The National History Museum of Sofia, Bulgaria is the biggest museum houses many collections. Some of these collections include clocks, furniture, weapons, traditional textiles, costumes, uniforms, Christian art, and more.
Tip: Instead of trying to take in the whole museum, pick two or three collections that reflect your personal interests and devote time to exploring them. The archaeological finds from the Thracian period (including the famous Valchitran Treasure, Rogozen Greasure, and Panagyurishte Treasure) will take your breath away, even though some of the items are replicas rather than originals.
The museum is open from 9.30 – 18.00 in the summer and 9.00-17.30 in the winter. The address is Ulitsa Vitoshko Lale.
Visit The Dolls Art House and Museum
More than 3000 dolls are on display in this quirky doll museum: porcelain dolls and theatre puppets, ritual objects, and toys. This is a great museum for adults and children alike.
However, it normally opens only in the afternoons (from 13.00-19.00) and stays closed on Sundays and Mondays. The address is Ulitsa Tsar Samuil 34.
Tip: If you get the opportunity, you should definitely watch a puppet performance.
Contemplate Inside the Banya Bashi Mosque (a.k.a. Sofia Mosque)
Built in the 16th century when the Turks had control of the city, Banya Bashi is the only mosque in Sofia, Bulgaria today. That’s why it’s often referred to simply as Sofia Mosque.
The slender minaret serves as a local landmark, but it’s the mosque’s interior that impresses everyone. It features arches, domed ceilings, and walls covered in aquamarine and calligraphy tiles.
Although the Banya Bashi Mosque is not intended as a tourist attraction, visitors are welcome between 5.00 and 20.00. During times of worship (i.e. on Fridays and Muslim holidays), the Mosque, as well as the area around it, fills up with people, so you’d best do your sightseeing during the quieter periods.
As a mark of respect, please dress modestly (wearing long sleeves and trousers, and if you’re a woman, a scarf over your head), remove your shoes when entering the mosque, and avoid photographing people engaged in prayer.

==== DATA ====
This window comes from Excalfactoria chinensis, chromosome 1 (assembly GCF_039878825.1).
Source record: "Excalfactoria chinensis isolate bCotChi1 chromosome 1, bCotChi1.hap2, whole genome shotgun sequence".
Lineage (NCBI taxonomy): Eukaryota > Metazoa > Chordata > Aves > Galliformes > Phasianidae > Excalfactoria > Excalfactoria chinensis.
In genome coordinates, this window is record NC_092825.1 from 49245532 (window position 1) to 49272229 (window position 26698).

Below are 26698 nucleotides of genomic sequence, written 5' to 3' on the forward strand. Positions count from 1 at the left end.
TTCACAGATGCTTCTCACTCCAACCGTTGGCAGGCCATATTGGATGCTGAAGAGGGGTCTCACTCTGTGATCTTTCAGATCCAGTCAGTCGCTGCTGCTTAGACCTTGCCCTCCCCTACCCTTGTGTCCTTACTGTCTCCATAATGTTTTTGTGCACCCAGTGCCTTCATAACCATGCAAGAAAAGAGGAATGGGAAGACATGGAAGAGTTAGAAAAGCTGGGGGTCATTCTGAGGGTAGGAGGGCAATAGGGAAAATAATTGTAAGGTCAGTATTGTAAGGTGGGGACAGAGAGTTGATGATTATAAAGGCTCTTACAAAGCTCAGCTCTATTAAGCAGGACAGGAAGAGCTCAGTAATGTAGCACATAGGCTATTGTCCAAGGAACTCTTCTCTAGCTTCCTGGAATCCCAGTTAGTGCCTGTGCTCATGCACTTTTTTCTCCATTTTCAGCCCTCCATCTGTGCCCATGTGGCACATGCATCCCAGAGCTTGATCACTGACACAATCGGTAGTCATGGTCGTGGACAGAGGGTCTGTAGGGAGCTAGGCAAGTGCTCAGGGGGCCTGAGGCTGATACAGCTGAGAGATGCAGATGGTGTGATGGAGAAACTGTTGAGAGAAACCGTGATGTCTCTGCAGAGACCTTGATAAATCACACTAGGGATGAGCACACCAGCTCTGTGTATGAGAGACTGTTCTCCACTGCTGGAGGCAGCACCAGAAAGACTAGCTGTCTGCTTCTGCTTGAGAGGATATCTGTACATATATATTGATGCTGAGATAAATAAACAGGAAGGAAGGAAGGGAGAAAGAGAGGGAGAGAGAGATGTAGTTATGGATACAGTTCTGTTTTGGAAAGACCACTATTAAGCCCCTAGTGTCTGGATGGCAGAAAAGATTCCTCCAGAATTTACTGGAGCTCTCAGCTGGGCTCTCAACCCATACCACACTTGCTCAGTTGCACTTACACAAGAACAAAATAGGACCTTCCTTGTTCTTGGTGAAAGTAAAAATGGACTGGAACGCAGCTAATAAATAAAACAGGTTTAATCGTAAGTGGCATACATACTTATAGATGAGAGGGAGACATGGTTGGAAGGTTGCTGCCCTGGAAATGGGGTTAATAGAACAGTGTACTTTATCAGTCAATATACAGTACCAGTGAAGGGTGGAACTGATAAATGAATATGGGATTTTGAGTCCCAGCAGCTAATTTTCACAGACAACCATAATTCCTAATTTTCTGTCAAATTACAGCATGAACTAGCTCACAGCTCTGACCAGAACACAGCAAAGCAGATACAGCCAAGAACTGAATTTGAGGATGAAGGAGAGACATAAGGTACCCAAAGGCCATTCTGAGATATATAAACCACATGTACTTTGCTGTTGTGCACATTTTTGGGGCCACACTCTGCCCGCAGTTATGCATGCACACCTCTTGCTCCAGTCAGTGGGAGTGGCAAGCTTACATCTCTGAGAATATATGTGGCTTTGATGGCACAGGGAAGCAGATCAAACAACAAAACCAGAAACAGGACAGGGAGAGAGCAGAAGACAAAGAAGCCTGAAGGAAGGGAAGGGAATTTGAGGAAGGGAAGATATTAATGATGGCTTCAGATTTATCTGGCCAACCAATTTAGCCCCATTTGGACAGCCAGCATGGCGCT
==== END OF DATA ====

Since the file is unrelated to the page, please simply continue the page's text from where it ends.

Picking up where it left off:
The address is Boulevard Knyaginya Maria Luisa 18, and the nearest Metro station is Serdika.
Tip: Walk around the area, and you’ll see the mosque (Banya Bashi Mosque), a Bulgarian Orthodox church (Sveta Nedelya), a Roman Catholic church (Sveti Yosif – St Joseph), and a Jewish synagogue (Sofia Synagogue) in close proximity. Sofia, Bulgaria is the only place in Europe where places of worship of four different religions stand next to each other. You may want to contemplate this ‘Square of Tolerance’ and what this peaceful coexistence means in today’s world.
Attend a Performance at the Ivan Vazov National Theatre
The Ivan Vazov National Theatre is the oldest and most respected theatre in Bulgaria. Built in a neoclassical style, it is named after Ivan Vazov. He is a celebrated playwright whose play, The Outcast, was the first to be performed at this theatre when it opened at the beginning of the 20th century.
The theatre has three performance venues — the Big, the Chamber, and the Stage. Most days, all three have scheduled events, usually starting at 19.00. Advance booking is advisable.
The address is Ulitsa Diacon Ignatiy 5.
Tip: Unless you understand Bulgarian, consider whether a play in that language will hold your attention.
Learn about Communist Ideology in the Museum of Socialist Art
After the fall of communism, most Bulgarian cities took down their socialist monuments and sought to hide this era of their history. In Sofia, the art of that period is preserved in the Museum of Socialist Art, sometimes called the Socialist Museum. Here you’ll find statues of Lenin which once adorned public buildings everywhere in Bulgaria. Additionally, you can find paintings of workers with athletic bodies in heroic poses, gaining an insight into communist ideals and propaganda strategies.
This museum is outside the city centre, and it’s not the easiest place to find. Either hail a taxi or take the Metro to the GM Dimitrov stop. Museum hours are from 10.00 – 18.00 Tuesday to Friday. On Mondays and public holidays, the Museum of Socialist Art remains closed.
These are just 12 of the many sites you can see around Sofia, Bulgaria. The city is rich with history, and the government has managed to preserve many of its artifacts. If you’re a history buff, you should consider visiting this city!